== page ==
Impression Fraud

EMM glossary term: Impression Fraud

The act of deliberately generating impressions of an advert without the intention of clicking on the advert. The result is a reduction in click through rate which can affect Quality Score in PPC advertising. Impression fraud is a fraud on the Internet in the type of advertising known as Pay per Click. Pay per Click means that an advertiser must pay to Google, or whichever online advertising agency they use, every time someone clicks on the ad. It is believed that people are employed to do this kind of work for these agencies, to increase their benefit. Or they employ robots to do so. It is a fraud because ads are being clicked even though there is no interest in the product, and the advertiser spends money without any benefit from it.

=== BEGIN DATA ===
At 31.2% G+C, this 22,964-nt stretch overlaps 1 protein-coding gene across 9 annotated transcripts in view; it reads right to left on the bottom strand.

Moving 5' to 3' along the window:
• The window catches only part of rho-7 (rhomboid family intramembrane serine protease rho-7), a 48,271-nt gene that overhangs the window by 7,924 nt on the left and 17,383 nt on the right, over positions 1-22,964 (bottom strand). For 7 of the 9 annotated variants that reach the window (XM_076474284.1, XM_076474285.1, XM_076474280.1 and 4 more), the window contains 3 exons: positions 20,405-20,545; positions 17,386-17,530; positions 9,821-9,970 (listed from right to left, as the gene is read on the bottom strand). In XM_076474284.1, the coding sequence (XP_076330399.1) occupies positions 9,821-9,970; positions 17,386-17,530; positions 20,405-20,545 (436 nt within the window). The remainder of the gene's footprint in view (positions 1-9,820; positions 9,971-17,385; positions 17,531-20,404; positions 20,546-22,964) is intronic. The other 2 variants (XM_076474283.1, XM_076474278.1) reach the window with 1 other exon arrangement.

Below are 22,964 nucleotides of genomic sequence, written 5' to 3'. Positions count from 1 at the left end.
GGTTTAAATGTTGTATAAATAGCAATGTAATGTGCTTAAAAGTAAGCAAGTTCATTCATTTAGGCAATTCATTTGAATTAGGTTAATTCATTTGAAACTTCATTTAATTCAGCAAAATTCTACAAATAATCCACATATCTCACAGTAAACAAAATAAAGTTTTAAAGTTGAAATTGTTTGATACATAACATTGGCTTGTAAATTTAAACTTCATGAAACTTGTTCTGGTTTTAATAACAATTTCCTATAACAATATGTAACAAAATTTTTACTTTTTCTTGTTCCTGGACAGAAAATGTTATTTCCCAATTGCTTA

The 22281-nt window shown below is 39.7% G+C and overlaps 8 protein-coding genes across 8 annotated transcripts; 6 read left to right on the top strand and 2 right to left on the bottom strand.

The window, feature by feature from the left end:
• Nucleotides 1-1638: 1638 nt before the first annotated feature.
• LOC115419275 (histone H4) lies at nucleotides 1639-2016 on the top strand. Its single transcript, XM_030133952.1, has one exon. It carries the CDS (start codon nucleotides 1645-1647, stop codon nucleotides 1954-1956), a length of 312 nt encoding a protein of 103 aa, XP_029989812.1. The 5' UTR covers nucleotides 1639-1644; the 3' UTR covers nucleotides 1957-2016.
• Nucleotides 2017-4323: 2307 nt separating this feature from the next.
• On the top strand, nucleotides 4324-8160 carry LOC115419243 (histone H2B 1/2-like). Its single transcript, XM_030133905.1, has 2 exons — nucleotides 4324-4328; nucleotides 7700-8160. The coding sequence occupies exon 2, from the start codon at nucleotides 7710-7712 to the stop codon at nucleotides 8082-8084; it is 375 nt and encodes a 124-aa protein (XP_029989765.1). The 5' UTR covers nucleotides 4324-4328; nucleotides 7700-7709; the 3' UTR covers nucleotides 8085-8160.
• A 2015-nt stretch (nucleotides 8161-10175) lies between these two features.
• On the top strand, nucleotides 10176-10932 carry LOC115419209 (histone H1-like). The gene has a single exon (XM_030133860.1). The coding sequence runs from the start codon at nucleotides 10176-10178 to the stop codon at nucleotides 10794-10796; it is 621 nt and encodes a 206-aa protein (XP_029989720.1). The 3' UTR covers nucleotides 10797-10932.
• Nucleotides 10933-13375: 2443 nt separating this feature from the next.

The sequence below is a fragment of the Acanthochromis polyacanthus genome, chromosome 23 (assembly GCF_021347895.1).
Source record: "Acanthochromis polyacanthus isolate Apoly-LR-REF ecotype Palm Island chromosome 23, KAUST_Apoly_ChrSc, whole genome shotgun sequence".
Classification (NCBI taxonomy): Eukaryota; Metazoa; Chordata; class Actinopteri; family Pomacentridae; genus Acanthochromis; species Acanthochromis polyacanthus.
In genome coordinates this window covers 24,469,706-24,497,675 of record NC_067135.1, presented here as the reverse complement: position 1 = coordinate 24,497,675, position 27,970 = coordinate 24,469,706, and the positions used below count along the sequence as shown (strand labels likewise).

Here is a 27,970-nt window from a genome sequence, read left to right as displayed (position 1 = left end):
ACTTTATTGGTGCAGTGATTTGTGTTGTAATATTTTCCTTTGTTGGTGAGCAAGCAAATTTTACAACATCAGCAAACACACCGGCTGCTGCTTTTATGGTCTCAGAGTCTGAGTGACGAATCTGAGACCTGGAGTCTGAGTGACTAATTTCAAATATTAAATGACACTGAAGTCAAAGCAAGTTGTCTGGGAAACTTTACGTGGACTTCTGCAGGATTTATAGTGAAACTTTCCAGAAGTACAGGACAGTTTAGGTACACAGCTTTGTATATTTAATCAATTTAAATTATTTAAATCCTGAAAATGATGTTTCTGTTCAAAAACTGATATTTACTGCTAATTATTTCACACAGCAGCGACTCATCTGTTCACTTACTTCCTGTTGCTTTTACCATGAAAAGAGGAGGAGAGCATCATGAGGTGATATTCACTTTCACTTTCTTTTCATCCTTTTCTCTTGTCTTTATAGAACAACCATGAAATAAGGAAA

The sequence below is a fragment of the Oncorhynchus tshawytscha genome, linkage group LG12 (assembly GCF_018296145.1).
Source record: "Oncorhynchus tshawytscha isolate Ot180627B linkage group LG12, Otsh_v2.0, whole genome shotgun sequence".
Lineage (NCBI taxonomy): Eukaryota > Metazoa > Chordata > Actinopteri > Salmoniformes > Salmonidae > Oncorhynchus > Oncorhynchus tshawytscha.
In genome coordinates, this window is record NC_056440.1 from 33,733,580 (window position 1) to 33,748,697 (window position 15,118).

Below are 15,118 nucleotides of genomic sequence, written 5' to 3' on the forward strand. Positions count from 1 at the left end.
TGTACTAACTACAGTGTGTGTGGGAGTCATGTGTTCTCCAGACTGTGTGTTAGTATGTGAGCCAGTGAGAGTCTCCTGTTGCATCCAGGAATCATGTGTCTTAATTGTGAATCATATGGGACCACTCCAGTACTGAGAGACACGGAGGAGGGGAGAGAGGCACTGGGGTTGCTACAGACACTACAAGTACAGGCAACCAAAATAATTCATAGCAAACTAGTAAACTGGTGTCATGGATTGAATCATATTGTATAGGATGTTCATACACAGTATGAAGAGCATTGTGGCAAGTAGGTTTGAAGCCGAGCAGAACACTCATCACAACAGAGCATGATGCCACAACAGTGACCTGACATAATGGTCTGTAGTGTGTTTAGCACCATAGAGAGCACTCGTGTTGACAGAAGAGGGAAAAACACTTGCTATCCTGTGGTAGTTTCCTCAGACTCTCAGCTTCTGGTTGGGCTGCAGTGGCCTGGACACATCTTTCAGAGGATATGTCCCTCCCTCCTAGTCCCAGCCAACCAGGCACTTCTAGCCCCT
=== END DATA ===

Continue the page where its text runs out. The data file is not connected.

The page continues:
There are a few types of impression fraud. These are: hidden ad impressions, video ad fraud, fake sites, ad re-targeting fraud and paid traffic fraud. Hidden ad impressions are made from fraudsters which put ads in invisible, virtual spaces. Fraudsters create fake sites containing only ad slots and either no content or generic content often repeated from one fake page to the next. None of these sites draw huge traffic but networks of fake sites sold on programmatic ad exchanges can generate millions in revenues taken together. Fraudulent video ads are also as much as ten times more lucrative than banner ads thanks to higher CPMs. Fraudulent video ads are often stacked, invisible (the 1×1 windows), or played in the background (where the consumer can’t see them). Publishers buy “traffic” from third parties to generate more unique visitors to their sites. The ANA/WhiteOps study found that 52 percent of that traffic is from bots, and occurs most often between midnight and 7 AM. Bots can be programmed to mimic specific and highly desirable consumers’ online behaviour, such as home or car buyers. The bot goes to relevant websites and acts like a consumer interested in making a purchase, researching topics and clicking on ads, but not necessarily actually making a purchase.